Separation of dynamic and static content
The JavaServer Pages technology enables the separation of static content from dynamic
content that is inserted into the static template. This greatly simplifies the creation of
content. This separation is supported by beans specifically designed for the interaction
with server side objects, and, specially, by the tag extension mechanism.
Support for scripting and actions
The JavaServer Pages technology supports scripting elements as well as actions. Actions
of useful functionality in a convenient form that can also be
manipulated by tools; scripts provide a mechanism to
this functionality in a
per page manner.
Web access layer for N tier enterprise application architecture(s)
The JavaServer Pages technology is an integral part of the Java 2 Platform Enterprise
Edition (J2EE), which brings Java technology to enterprise computing. You can now
develop powerful middle tier server applications, using a Web site that uses JavaServer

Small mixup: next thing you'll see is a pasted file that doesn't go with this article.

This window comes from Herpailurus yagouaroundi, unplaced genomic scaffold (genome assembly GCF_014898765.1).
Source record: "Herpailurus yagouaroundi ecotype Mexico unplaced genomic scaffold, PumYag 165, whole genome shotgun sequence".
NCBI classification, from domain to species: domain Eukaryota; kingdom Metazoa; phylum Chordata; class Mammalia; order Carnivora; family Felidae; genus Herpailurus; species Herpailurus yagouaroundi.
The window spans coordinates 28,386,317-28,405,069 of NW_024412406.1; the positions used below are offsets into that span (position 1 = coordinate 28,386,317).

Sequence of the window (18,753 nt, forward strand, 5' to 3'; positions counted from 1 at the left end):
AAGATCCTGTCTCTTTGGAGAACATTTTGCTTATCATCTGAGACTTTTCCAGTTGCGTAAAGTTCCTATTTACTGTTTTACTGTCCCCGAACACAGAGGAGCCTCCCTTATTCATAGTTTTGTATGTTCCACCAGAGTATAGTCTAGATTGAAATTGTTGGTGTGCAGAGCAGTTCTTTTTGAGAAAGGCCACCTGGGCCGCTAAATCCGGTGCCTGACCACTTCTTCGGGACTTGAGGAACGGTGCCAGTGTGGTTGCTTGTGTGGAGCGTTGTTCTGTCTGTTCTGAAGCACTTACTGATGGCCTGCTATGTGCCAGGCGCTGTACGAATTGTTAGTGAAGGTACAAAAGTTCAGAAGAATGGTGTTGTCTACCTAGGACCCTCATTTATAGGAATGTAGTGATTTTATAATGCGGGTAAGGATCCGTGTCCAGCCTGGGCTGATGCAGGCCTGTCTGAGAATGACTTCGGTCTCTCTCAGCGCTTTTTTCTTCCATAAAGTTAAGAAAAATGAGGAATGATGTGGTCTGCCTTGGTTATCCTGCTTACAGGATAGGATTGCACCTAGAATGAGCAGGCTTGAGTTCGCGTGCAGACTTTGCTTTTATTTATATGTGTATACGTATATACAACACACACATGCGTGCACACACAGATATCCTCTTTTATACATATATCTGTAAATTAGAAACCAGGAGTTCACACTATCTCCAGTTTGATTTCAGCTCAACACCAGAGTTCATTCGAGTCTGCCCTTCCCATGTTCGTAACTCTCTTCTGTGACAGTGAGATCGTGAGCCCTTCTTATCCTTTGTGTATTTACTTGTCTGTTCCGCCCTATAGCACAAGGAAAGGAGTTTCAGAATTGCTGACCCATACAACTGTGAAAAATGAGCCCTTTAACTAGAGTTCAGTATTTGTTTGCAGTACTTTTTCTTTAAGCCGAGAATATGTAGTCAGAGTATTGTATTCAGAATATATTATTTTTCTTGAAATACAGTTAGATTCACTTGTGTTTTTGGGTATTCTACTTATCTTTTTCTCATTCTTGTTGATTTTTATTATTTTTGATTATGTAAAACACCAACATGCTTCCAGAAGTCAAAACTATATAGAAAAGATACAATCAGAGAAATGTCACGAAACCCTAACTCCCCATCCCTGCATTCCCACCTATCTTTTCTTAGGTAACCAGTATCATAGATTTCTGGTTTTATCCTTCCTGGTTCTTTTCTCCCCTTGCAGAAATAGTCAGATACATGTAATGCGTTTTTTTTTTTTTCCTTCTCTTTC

Pages technology as a front end to Enterprise JavaBeans components in a J2EE compliant
What is a JSP Page?
A JSP page is a text based document that describes how to process a
to create a
. The description intermixes template data with some dynamic actions and leverages
on the Java Platform.
The features in the JSP technology support a number of different paradigms for authoring of
dynamic content; some of them are described in Section 1.6. The next couple of examples
only attempt to present the technical components of the JSP specification and are not
prescribing good or bad paradigms.
An Example Using Scripting and Beans
An simple example of a JSP page is shown in
FIGURE 1 1
. The example shows the response
page, which is intended to be a short list with the day of the month and year at the moment
when the request is received. The page itself contains
fixed template text
elements described by the JSP specification that are shown underlined in the figure. As the
request reaches the page, the response is created based on the template text. As the first
element is reached, a server side Bean object is created with name
JavaServer Pages 1.1 Specification November 30, 1999